Edited by Ellen Oh and Elsie Chapman, the collection of stories in A Thousand Beginnings and Endings contains fifteen stories from a variety of genres—mostly science fiction, fantasy, and contemporary fantasy—all based on stories from East and South Asian folklore. Notes that follow each story to discuss the source material that inspired the own voices authors. Two of the sources are based on sections of the Mahabharata; the rest are based on stories from Vietnam, Korea, the Philippines, China, and Japan.
Some of the stand out stories include:
“Olivia’s Table,” by Alyssa Wong. This was my favorite story. It takes the Chinese tradition of the annual feast for ghosts and transplants it to a small former mining town in Arizona. Olivia is the daughter of a chef/exorcist who, for years, prepared a feast for the ghosts that wander Bisden. The food she prepared offers a chance for hungry ghosts to feel cared for and, thus, find peace. Olivia has taken over for her mother because she can see ghosts that no one else can see until the feast kicks off: the ghosts of Chinese workers, Hopi women, and a lot of people dead of gunshot wounds. This story relates the first time Olivia prepares the feast, as well as her own troubled memories and grief..
“Still Star-Crossed,” by Sona Charaipotra. This story is based on one of the legendary love stories from Indian mythology, the story of Shahiba and Mizra. The original story is one of betrayal and family obligations but Charaipotra gives it a new spin. At first, the story creeped me out a little because there are some stalker-ish vibes. The female protagonist meets a man who pursues her, insisting that he has a piece of jewelry that belongs to her even though she denies it. He backs off when she asks, but keeps popping up. The twist comes when the protagonist’s mother reveals her own missed opportunity and we finally see why this man has popped up. When I read Charaipotra’s note about her source material, I finally saw this story as the righting of a historical wrong.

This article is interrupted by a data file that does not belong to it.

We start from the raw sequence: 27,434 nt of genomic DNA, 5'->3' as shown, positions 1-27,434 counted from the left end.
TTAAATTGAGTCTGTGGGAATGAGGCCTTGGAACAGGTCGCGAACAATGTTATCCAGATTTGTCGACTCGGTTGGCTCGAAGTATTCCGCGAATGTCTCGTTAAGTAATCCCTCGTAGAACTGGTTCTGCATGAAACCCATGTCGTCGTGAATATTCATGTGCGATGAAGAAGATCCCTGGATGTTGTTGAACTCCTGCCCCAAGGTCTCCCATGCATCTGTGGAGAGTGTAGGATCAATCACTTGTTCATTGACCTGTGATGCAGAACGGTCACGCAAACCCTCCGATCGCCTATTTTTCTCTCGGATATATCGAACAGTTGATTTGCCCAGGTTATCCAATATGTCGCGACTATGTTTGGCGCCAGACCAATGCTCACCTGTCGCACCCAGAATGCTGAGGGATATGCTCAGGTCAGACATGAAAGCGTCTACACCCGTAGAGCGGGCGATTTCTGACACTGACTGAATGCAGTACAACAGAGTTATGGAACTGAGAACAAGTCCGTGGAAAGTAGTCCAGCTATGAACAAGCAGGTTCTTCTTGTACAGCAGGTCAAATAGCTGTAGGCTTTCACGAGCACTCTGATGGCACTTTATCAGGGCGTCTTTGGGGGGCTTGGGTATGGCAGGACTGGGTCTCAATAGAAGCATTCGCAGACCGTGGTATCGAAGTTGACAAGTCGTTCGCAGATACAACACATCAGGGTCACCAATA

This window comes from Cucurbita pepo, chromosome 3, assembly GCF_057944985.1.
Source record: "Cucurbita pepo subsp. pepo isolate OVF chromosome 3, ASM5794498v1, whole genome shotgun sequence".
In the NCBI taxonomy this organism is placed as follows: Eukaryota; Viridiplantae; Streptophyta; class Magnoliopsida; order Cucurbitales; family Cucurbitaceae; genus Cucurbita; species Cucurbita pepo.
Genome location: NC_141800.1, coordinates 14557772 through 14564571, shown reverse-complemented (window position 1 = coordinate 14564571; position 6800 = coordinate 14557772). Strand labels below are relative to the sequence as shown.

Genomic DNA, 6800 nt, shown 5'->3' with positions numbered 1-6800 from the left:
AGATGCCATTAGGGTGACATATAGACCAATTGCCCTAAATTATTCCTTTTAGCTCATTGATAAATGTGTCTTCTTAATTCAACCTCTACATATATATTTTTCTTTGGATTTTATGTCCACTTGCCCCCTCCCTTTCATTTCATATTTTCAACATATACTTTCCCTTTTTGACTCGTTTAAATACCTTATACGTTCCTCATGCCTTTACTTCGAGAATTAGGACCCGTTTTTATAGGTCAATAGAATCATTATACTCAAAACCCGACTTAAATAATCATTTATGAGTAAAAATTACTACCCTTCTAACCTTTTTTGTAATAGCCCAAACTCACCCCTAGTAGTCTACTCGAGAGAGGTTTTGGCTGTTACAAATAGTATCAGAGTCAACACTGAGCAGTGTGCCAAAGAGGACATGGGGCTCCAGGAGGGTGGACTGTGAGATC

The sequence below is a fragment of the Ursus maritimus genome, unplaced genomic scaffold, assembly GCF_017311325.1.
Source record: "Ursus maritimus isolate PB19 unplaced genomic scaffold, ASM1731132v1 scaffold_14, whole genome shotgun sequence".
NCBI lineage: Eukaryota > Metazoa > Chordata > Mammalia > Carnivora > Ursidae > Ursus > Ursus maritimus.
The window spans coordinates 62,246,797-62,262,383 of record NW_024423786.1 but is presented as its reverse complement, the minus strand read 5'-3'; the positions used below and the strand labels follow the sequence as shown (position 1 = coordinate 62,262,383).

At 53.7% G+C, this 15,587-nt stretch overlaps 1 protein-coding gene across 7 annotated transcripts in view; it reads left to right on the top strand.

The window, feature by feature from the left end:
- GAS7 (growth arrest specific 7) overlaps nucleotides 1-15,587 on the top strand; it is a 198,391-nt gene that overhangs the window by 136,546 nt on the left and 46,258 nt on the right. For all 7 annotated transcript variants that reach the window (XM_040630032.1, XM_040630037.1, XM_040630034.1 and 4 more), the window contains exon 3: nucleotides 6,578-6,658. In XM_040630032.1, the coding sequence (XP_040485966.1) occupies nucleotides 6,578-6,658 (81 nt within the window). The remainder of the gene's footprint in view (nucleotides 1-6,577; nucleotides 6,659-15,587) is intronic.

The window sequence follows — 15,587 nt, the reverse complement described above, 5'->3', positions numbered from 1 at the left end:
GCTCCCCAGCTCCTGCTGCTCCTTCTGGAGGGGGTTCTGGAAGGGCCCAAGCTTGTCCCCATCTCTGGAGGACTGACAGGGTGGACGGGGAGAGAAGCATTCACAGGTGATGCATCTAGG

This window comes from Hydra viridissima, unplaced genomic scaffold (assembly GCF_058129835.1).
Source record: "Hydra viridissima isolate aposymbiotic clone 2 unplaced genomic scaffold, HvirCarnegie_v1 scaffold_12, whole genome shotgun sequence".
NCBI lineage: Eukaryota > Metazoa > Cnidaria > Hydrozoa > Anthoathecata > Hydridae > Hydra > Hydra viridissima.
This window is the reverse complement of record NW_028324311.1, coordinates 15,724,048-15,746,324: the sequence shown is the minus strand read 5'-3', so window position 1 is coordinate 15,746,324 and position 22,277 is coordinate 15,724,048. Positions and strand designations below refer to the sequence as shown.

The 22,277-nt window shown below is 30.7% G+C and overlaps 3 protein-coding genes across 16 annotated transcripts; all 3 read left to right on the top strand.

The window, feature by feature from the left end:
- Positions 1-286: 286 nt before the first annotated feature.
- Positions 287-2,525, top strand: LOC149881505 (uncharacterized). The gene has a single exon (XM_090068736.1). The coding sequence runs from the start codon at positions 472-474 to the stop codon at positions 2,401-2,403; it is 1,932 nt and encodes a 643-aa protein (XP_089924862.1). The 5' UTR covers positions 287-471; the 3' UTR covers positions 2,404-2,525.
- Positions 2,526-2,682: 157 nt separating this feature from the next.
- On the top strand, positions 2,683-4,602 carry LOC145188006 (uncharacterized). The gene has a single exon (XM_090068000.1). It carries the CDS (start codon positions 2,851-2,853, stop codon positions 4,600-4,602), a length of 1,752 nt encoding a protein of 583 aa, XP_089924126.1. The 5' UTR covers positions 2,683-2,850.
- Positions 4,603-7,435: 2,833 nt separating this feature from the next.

“Bullet, Butterfly,” by Elsie Chapman. This story is based on the Chinese legend of the Butterfly Lovers, a man and a woman who were divided from each other by war and filial duty. This story retains a lot of the original: the endless war, the arranged marriage, and the cross-dressing. What’s different is that it’s Liang, the man, who dresses as a woman and finds Zhu, the woman, in an armaments factory while he’s in there as a bet. The two develop a friendship, that blossoms into more over time. The ending of this story is beautifully tragic. It’s no wonder that this story has been told and retold over the centuries.
“Crimson Cloak,” by Cindy Pon. Like many of the stories in this collection, this one is a chance to retell an old story to give voice to a character who didn’t get a chance in the original version. In this story, the seventh daughter of the Heavenly Queen and the Jade Emperor—the daughter who puts the red into sunsets and sunrises—sets the record straight about how she met her Cowherd and what really happened in the legend. The change transforms the story into a wonderful story of female agency.
Some of the stories in this collection were…not great. There were more hits than misses for me, not just because so much of the source material was new to me. I really liked how so many of the authors took the stories and turned them around so that women could speak this time, or to ask questions that were never fully resolved, or just to give a modern perspective to centuries (or sometimes millennia) old stories.